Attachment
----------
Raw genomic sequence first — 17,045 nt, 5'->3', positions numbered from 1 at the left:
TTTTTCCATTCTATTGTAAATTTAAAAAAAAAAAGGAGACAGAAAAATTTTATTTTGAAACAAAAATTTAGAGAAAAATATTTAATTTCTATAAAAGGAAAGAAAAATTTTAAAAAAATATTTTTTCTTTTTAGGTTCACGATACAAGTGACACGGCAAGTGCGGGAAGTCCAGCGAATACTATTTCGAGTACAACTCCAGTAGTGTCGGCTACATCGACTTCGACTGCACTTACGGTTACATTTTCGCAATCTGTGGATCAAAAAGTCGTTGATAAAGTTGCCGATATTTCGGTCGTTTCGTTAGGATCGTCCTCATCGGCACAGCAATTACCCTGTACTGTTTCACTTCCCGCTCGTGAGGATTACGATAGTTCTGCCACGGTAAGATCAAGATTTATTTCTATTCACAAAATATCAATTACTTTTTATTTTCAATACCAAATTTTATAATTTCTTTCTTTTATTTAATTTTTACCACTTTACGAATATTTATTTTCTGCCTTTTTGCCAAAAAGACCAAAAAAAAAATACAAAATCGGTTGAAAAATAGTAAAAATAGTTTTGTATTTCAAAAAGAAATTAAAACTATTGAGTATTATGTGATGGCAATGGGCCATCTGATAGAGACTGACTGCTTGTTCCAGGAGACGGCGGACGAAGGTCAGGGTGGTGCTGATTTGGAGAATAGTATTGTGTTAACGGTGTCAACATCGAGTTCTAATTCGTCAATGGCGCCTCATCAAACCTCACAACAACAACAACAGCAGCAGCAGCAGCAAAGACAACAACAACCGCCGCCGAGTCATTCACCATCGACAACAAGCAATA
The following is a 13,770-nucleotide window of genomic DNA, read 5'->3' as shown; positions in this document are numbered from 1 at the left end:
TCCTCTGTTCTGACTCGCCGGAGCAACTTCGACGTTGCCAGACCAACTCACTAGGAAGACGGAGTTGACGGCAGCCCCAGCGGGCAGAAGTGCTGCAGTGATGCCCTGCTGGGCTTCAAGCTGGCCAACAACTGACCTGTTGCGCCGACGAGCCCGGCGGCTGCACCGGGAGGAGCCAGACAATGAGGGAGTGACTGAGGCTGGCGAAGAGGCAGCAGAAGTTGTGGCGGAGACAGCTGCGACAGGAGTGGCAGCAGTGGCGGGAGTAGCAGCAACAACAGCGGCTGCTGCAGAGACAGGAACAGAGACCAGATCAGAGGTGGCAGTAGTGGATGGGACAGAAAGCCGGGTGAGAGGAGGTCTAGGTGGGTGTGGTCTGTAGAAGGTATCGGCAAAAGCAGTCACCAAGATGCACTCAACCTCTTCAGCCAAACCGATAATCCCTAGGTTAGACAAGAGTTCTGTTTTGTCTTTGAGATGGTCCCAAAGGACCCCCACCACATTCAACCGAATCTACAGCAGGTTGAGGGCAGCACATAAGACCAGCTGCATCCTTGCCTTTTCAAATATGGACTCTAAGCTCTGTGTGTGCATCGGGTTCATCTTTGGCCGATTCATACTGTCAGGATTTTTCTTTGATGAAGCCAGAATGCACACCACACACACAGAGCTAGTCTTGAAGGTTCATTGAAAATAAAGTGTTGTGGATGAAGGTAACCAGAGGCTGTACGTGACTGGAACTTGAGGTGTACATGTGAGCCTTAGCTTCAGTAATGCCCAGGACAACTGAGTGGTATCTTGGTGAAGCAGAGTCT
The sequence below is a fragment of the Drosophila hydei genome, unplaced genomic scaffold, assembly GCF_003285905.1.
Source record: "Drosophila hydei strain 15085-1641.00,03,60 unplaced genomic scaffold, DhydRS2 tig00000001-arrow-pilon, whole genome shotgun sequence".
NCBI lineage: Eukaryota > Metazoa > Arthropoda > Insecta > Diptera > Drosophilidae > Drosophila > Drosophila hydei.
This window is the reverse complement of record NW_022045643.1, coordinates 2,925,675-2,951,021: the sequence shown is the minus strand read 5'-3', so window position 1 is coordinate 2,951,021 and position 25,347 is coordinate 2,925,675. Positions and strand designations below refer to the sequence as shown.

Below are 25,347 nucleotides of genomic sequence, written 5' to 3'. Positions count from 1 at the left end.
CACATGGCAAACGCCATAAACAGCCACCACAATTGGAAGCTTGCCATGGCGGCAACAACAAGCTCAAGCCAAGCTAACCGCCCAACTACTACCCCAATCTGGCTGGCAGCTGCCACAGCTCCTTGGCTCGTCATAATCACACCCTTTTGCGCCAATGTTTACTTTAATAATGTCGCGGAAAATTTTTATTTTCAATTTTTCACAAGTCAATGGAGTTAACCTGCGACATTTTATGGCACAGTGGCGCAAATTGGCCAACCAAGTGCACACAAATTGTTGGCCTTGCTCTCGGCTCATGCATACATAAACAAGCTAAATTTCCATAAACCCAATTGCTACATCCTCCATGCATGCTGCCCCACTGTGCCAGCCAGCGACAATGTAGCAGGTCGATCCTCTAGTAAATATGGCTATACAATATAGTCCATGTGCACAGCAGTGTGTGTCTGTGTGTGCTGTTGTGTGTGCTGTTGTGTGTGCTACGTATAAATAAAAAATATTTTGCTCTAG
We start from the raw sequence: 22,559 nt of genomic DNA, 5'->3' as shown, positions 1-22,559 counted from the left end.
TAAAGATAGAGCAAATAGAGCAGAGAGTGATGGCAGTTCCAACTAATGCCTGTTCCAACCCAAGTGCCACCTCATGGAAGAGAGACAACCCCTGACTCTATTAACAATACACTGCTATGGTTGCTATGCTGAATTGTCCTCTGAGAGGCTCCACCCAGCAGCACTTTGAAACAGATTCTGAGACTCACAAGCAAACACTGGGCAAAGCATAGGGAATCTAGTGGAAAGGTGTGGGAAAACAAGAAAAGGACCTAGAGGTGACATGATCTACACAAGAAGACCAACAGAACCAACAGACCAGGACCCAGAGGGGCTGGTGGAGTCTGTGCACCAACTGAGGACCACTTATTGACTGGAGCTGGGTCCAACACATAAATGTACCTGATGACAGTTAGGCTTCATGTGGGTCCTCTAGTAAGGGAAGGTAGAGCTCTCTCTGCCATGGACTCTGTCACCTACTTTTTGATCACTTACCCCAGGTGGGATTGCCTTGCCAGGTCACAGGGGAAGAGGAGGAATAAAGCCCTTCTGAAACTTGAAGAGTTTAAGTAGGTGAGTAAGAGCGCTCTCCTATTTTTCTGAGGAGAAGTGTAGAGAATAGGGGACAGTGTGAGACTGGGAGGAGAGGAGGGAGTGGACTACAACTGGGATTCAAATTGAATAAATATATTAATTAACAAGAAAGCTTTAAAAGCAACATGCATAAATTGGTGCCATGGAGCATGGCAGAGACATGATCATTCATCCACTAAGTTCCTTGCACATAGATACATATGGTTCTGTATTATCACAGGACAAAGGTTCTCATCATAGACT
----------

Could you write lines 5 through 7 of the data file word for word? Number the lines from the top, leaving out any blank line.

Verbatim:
The sequence below is a fragment of the Drosophila hydei genome, unplaced genomic scaffold, assembly GCF_003285905.1.
Source record: "Drosophila hydei strain 15085-1641.00,03,60 unplaced genomic scaffold, DhydRS2 tig00000001-arrow-pilon, whole genome shotgun sequence".
NCBI lineage: Eukaryota > Metazoa > Arthropoda > Insecta > Diptera > Drosophilidae > Drosophila > Drosophila hydei.